SIBELIUS: Piano Music: Impromptu in B minor; Impromptu in E minor; Kyllikki, Op. 41; Romance in D-flat Major; Barcarolle; The Shepherd; Valse Triste; Sonatina No. 1 in F-sharp minor; Bjoeken; Graenen; Rondino; Elegiaco; 3 Bagatelles from Op. 97; 5 Esquiesses, Op. 114 – Leif Ove Andnes, piano – Sony 8985408502, 66:20 (9/1/17) ****:
Glenn Gould, in his March 1977 recording for CBS, revealed to us some of the lyric beauty Jean Sibelius imparted to his keyboard compositions, particularly the 1904 “Kyllikki” -Three Lyric Pieces for Piano, Op. 41. According to Gould, “Sibelius never wrote against the grain of the keyboard. … In Sibelius’ piano music everything works, everything sings – but on its own terms.” Gould concludes in positive terms: “Sibelius made a significant addition to the far too limited piano repertoire of late Romanticism.”
For Leif Ove Andnes, the Kylikki invite the element of folklore into the Sibelius sound-world: a declamatory, unison chant opens the first piece of the suite (Largamente – Allegro), named for the maiden abducted by Lemminkainen from the Kalevala saga. The tonality moves in potent octaves from B-flat Major in the Dorian mode to the restless key of C-sharp Major. The beginning motif, concluding Pesante, rather stormily transfigures the character of the motif. The second movement, Andantino, moves in melancholy, modal terms, alternating tenth chords in B-flat against the dominant pedal in F. The middle section assumes the mood a sad nocturne, with a kind of drooping “farewell” tune – directly from Beethoven’s Op. 81a – that rises momently, only to fall back into resignation. The last movement, Commodo, proffers a light, dance motif, a kind of Northern polka. The middle section Tranquillo takes us back to former seriousness of the first two sections. Andnes imposes a salon, rustic character to this movement, perhaps rendering the whole emotionally skewed.
The most familiar piece of the recital, the 1901 Romance in D-flat Major, Op. 24, No. 9, marked Andantino, has a Lisztian grace and studied passion – in cadenza form – about it. Andnes opens with two of the Six Impromptus, 1890-1893. Sibelius played a lute called a kantele, which could sound like a harp. The B minor Impromptu, the No. 5, sparkles with arpeggios that invoke Liszt’s waters and those of Ravel. The No. 6 in E Major, marked Commodo, lulls us in salon waltz that splices Schubert to Grieg. The second half sets the key in its minor mode. Adnes plays The Shepherd (1909) from the collection of ten pieces, Op. 58, a work that reflects Grieg but reduces the sound to an imitation of the French Baroque, set in D-flat Major and gravitating into its parallel C-sharp minor. The influence of Debussy’s Passepied from Suite Bergamasque has been noted. The ubiquitous Valse Triste, Op. 44, No. 1 (1903) has for this auditor, its best expression on records in its orchestral form, as directed by Hans Rosbaud and the Berlin Philharmonic. Its literary background concerns Paavali, at the bedside of his dying mother, who in a dream dances with death. As a mordant, impassioned salon waltz by Andnes, it has a rare intimacy and nostalgia.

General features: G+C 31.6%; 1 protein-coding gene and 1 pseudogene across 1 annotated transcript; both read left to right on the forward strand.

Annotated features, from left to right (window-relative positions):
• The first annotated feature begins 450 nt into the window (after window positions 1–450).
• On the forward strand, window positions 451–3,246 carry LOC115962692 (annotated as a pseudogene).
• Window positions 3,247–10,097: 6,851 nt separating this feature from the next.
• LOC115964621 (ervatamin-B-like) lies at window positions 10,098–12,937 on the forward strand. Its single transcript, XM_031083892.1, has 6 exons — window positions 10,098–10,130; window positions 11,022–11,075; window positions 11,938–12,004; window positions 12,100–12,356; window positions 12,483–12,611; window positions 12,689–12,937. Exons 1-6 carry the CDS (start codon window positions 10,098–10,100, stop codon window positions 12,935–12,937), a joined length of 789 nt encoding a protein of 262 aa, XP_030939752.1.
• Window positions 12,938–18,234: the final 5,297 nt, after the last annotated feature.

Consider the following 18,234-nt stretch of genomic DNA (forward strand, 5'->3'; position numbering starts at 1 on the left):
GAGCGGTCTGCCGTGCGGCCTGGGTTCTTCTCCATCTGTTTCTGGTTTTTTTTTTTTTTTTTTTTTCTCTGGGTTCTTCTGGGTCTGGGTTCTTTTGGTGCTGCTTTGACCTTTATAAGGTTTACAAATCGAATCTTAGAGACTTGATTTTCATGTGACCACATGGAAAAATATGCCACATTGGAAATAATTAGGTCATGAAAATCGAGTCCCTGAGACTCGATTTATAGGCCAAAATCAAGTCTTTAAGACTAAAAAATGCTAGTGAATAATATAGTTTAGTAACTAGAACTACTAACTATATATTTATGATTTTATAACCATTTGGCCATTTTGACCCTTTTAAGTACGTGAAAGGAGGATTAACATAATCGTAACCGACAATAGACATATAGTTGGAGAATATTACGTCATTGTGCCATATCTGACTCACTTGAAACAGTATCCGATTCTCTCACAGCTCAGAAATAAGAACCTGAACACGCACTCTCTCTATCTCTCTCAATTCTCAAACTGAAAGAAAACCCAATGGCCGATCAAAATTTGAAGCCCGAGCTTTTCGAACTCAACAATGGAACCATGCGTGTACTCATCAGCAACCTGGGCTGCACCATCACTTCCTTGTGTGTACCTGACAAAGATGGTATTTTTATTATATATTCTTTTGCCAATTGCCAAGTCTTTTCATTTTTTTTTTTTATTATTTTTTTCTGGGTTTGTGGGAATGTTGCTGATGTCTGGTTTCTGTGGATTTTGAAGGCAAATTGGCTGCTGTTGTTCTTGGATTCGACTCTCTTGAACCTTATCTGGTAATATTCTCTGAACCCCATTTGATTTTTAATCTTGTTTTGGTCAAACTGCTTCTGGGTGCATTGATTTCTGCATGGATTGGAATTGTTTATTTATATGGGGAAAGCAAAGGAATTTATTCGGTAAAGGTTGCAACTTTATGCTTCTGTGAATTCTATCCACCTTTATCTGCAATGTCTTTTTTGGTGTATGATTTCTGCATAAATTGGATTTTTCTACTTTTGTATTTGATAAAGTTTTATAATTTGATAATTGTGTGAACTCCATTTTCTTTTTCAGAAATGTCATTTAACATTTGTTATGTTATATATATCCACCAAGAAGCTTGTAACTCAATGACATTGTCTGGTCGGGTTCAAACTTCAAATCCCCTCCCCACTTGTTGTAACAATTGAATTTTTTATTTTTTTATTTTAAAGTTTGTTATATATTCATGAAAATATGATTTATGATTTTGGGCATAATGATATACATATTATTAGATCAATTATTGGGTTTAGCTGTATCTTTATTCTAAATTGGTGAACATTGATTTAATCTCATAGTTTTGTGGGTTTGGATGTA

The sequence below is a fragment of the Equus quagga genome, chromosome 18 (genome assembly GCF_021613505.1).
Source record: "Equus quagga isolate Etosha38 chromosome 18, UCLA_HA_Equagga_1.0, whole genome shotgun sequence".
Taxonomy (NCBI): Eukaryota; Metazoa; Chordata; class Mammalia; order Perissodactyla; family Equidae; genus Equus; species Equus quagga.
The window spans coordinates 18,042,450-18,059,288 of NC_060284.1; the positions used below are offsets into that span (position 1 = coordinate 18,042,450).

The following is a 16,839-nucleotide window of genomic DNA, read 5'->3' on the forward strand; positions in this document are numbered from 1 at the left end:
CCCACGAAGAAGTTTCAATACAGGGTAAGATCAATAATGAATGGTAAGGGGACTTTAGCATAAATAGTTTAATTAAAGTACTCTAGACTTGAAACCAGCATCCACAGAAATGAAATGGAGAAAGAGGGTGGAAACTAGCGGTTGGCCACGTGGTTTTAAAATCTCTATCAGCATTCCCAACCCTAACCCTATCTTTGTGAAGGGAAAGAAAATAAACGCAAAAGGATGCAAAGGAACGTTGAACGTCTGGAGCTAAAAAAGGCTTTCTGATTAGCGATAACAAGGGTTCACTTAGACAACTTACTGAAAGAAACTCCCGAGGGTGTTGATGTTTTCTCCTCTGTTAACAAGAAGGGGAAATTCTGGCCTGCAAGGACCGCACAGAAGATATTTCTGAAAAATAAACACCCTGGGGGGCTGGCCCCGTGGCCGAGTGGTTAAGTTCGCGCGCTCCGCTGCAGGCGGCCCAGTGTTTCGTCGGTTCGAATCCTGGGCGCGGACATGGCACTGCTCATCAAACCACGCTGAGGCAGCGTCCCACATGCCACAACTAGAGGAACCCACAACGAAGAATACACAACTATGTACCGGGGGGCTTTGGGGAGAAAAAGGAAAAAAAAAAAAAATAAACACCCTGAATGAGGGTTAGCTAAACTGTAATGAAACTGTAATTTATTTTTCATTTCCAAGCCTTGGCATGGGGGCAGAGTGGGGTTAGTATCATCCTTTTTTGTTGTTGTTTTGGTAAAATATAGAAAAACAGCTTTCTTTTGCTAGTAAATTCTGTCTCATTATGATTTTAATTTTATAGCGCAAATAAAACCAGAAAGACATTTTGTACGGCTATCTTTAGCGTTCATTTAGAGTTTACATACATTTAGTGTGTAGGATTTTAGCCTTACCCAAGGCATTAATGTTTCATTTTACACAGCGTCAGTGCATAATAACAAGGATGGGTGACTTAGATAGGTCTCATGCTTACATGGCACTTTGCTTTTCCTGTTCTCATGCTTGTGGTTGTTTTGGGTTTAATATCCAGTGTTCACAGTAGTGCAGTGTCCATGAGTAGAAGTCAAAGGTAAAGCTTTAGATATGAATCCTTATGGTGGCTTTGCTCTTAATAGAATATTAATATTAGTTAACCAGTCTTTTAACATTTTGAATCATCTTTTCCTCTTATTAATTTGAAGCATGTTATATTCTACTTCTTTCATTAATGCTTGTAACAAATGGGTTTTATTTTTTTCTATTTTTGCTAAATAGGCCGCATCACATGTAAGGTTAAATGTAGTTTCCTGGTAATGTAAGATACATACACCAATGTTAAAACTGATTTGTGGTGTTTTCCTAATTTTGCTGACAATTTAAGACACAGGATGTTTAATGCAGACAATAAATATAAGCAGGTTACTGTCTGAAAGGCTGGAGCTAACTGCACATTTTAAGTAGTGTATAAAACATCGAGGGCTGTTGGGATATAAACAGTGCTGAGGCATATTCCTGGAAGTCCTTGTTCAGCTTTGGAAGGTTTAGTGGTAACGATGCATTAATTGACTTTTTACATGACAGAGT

In his more experimental, neo-Classsical sensibility, Sibelius conceives Three Sonatinas, Op. 67 (1912), of which Andnes plays No. 1 in F-sharp minor. The first movement Allegro consistently avoids the home key and hovers in C-sharp minor. The Largo enjoys a throaty melody that occurs twice. Its second appearance comes one octave higher than the original, now harmonized chorale-style. The last chord sits in F-sharp Major. The playfulness of the Allegro moderato seems to owe debts to Debussy and Ravel, with right hand tremolos we know from Images. Two episodes appear, one in G Major and the conclusion in F-sharp Major, which many times serves Liszt as a key of illumination.
The piece from the 1914 Op. 75, the No. 4 Bjoerken (“The Birch Tree”) celebrates the favorite tree of the Finns, proceeds Allegro as a modal (Mixolydian) pair of strophes in B-flat. The music closes Misterioso, a combination of A-flat and D-flat, again in the Mixolydian mode. Like its companion, Graenen (“The Spruce”), Op. 75, No. 5, the tree has a pantheistic bias that provides a depth beyond the notes. This “national tree” has political as well as aesthetic associations. Marked Lento – Risoluto – Lento, the piece offers a slow waltz decorated with lush arpeggios. The second of Sibelius’ two Rondinos, Op. 68, No. 2 is set in C-sharp minor, Vivace. The right hand plays tremolos in tenths, almost an etude by Paganini, within a lively polka rhythm, angularly inflected to sound much like Poulenc or Stravinsky. Among the composer’s “finest miniatures” (Erik Tawaststjerna), the Op. 76 Treize Morceaux present short, simple pieces, of which the No. 10 Elegiaco chosen by Andnes makes a sweet, liquid impression, redolent of a Debussy waltz, maybe even by Faure.
The set of Six Bagatelles (1920) meant to provide Sibelius with some quick income. The No. 5 Impromptu resonates with touches of Schumann; the No. 4 Humorous March fuses Beethoven with touches of Prokofiev. The last of this set, Lied, Op. 97, No. 2 (Andantino) pays simple and direct homage to Grieg. Andnes concludes with the 1929 5 Esquisses, Op. 114, so-called “Sketches” that bid farewell to the keyboard works. Each of the four makes a colorful, thoughtful pantheistic impression but in “modern” terms of harmony and structure that resemble Scriabin and Bartok. The Winter-Scene (No. 2) exploits two competing modes, Aeolian and Ionian, in A Major. Virtually each of the pieces invokes ninth chords, and The Song of the Woods (No. 4) sets two tritones in juxtaposition. The flexibility of Sibelius’ idiosyncratic harmony says goodbye in Spring Vision, in which E Major undergoes permutations in the Mixolydian and Ionian modes, topping off with a tritone on A-sharp. Doubtless, the composer’s notion of Mother Nature had her demonic sides which he accepted with deep affection.